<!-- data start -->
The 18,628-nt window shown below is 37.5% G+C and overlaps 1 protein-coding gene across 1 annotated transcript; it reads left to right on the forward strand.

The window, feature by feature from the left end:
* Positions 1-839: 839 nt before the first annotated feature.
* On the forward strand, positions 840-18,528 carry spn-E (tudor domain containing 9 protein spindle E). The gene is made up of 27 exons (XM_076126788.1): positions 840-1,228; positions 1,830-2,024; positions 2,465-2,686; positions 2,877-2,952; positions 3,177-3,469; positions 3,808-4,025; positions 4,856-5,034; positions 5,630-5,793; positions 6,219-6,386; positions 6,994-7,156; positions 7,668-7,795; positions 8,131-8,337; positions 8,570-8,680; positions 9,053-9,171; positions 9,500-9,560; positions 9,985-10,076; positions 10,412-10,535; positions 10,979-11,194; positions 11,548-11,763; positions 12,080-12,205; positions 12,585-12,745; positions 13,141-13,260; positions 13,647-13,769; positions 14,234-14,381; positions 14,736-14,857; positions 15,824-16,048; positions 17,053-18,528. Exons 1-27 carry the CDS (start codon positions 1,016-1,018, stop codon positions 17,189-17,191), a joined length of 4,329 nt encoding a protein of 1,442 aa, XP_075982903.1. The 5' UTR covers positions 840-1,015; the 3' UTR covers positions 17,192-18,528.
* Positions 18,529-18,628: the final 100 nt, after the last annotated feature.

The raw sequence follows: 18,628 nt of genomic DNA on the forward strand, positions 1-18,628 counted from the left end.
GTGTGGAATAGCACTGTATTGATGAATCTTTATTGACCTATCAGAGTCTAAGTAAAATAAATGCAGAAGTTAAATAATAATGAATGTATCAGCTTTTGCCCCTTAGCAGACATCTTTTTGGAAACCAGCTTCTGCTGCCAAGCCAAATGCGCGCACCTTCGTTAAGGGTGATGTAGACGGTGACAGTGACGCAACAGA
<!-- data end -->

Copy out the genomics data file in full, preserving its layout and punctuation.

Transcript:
The 18,628-nt window shown below is 37.5% G+C and overlaps 1 protein-coding gene across 1 annotated transcript; it reads left to right on the forward strand.

The window, feature by feature from the left end:
* Positions 1-839: 839 nt before the first annotated feature.
* On the forward strand, positions 840-18,528 carry spn-E (tudor domain containing 9 protein spindle E). The gene is made up of 27 exons (XM_076126788.1): positions 840-1,228; positions 1,830-2,024; positions 2,465-2,686; positions 2,877-2,952; positions 3,177-3,469; positions 3,808-4,025; positions 4,856-5,034; positions 5,630-5,793; positions 6,219-6,386; positions 6,994-7,156; positions 7,668-7,795; positions 8,131-8,337; positions 8,570-8,680; positions 9,053-9,171; positions 9,500-9,560; positions 9,985-10,076; positions 10,412-10,535; positions 10,979-11,194; positions 11,548-11,763; positions 12,080-12,205; positions 12,585-12,745; positions 13,141-13,260; positions 13,647-13,769; positions 14,234-14,381; positions 14,736-14,857; positions 15,824-16,048; positions 17,053-18,528. Exons 1-27 carry the CDS (start codon positions 1,016-1,018, stop codon positions 17,189-17,191), a joined length of 4,329 nt encoding a protein of 1,442 aa, XP_075982903.1. The 5' UTR covers positions 840-1,015; the 3' UTR covers positions 17,192-18,528.
* Positions 18,529-18,628: the final 100 nt, after the last annotated feature.

The raw sequence follows: 18,628 nt of genomic DNA on the forward strand, positions 1-18,628 counted from the left end.
GTGTGGAATAGCACTGTATTGATGAATCTTTATTGACCTATCAGAGTCTAAGTAAAATAAATGCAGAAGTTAAATAATAATGAATGTATCAGCTTTTGCCCCTTAGCAGACATCTTTTTGGAAACCAGCTTCTGCTGCCAAGCCAAATGCGCGCACCTTCGTTAAGGGTGATGTAGACGGTGACAGTGACGCAACAGA